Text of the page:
With more and more exposures coming through in the missing Malaysian plane probe, US space agency NASA has now joined the international search operations to trace the aircraft that vanished with 239 people aboard from radar screens a week ago.
The world’s premier space agency will carry the search operations by analysing satellite data and images gathered since Flight MH370 went missing.
Allard Beutel, spokesman for the National Aeronautics and Space Administration (NASA), said, “Activities under way include mining data archives of satellite data acquired earlier and using space-based assets, such as the Earth-Observing-1(EO-1) satellite and the ISERV camera on the International Space Station, to acquire new images of possible crash sites.”
Beutel also said that the resolution of images caught from these instruments could be used to identify objects of about 98 feet (30 meters) or larger. The data collected by the instruments will be sent to the US Geological Survey’s Earth Resources Observations and Science Hazard Data Distribution System.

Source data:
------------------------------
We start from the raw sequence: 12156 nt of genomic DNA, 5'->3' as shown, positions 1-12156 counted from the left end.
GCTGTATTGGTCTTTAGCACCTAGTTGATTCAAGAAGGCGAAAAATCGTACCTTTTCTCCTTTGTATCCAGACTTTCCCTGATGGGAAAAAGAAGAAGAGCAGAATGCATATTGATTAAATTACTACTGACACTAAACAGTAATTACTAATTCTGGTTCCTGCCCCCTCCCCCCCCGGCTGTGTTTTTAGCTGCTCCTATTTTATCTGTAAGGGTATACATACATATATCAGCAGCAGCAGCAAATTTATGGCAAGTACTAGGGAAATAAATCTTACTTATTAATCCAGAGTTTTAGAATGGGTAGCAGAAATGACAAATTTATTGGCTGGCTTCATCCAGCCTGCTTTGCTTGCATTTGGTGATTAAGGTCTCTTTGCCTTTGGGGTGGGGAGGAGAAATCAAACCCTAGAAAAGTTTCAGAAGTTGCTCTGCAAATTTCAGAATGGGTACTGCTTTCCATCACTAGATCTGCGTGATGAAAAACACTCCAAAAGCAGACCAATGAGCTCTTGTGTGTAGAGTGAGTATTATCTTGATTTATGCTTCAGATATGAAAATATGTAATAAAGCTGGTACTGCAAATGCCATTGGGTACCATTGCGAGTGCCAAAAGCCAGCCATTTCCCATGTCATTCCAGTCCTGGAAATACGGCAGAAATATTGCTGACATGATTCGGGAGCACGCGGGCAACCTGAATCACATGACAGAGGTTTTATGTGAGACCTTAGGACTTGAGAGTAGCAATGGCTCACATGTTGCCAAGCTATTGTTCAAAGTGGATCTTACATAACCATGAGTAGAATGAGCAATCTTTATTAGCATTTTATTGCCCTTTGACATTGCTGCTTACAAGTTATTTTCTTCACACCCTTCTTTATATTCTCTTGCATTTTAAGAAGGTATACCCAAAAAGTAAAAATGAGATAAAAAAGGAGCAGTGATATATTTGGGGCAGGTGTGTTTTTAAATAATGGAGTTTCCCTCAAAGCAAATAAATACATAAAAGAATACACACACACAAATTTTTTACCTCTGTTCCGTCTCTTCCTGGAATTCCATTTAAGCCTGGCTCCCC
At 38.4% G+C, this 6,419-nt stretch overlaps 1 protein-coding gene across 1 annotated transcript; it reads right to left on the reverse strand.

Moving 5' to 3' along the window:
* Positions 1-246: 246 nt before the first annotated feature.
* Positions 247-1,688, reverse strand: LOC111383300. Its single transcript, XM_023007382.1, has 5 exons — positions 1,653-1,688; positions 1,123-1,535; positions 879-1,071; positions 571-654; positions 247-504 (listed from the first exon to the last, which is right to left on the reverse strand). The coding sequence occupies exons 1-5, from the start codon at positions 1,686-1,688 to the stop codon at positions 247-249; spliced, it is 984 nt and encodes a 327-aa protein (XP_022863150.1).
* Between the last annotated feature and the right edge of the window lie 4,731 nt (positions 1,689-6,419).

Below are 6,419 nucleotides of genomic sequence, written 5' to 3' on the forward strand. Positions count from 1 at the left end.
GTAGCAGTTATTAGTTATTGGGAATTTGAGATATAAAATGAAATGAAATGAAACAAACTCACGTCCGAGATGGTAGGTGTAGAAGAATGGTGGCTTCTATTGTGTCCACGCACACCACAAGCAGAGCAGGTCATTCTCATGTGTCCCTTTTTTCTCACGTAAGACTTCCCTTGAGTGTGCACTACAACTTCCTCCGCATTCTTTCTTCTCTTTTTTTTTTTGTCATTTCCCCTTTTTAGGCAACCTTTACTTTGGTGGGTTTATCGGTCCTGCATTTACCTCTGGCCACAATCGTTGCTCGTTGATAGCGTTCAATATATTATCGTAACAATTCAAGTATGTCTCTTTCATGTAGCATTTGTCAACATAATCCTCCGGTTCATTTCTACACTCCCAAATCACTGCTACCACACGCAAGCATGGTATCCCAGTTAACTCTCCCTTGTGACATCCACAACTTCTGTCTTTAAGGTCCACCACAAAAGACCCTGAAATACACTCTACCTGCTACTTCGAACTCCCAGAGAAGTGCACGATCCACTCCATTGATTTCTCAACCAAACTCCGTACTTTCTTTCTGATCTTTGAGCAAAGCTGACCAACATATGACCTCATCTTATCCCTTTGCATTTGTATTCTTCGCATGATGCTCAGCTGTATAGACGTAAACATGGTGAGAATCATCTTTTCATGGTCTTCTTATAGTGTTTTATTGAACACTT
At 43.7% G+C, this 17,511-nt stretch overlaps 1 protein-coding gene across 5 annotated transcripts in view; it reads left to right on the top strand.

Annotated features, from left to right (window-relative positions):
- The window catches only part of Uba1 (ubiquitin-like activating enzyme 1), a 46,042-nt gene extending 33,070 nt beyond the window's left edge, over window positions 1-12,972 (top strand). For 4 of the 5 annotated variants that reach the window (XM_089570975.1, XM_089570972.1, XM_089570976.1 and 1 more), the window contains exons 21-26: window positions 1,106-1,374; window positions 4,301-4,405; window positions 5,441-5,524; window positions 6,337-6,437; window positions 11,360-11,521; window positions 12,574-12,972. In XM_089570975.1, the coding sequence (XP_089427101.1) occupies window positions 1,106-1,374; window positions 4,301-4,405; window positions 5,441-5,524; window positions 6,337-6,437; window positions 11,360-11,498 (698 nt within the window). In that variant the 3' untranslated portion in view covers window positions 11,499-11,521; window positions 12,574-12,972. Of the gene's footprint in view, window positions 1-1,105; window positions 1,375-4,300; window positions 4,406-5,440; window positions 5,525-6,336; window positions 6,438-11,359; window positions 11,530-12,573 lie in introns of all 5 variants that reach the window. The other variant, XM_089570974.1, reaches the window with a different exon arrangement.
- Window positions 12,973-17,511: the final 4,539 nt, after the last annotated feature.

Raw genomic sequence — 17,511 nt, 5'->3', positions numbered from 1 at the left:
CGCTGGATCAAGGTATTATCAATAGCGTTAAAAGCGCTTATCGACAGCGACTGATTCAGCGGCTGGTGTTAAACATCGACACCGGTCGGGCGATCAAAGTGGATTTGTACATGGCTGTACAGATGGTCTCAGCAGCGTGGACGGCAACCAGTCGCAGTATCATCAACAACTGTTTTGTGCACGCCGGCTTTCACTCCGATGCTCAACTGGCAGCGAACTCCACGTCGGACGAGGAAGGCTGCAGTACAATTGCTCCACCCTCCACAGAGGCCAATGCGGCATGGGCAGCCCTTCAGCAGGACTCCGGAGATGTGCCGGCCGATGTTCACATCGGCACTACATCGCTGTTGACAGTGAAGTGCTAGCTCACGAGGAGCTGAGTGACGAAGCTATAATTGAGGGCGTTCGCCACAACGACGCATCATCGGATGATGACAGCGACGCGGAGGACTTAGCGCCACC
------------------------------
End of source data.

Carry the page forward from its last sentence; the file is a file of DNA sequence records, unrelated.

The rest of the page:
Earth Resources Observations and Science Hazard Data Distribution System shares the information whenever the International Charter on Space and Major Disasters is activated.
The space agency will use ISERV camera system, launched in July 2012, to observe specific areas of the globe for disaster analysis and environmental studies.
The Beijing-bound Boeing 777-200 mysteriously went missing from radar screens an hour after taking off from Kuala Lumpur on March 7.
Despite massive search operations, there has been no trace of the missing aircraft. The search for the missing jet stretched to the Indian Ocean today.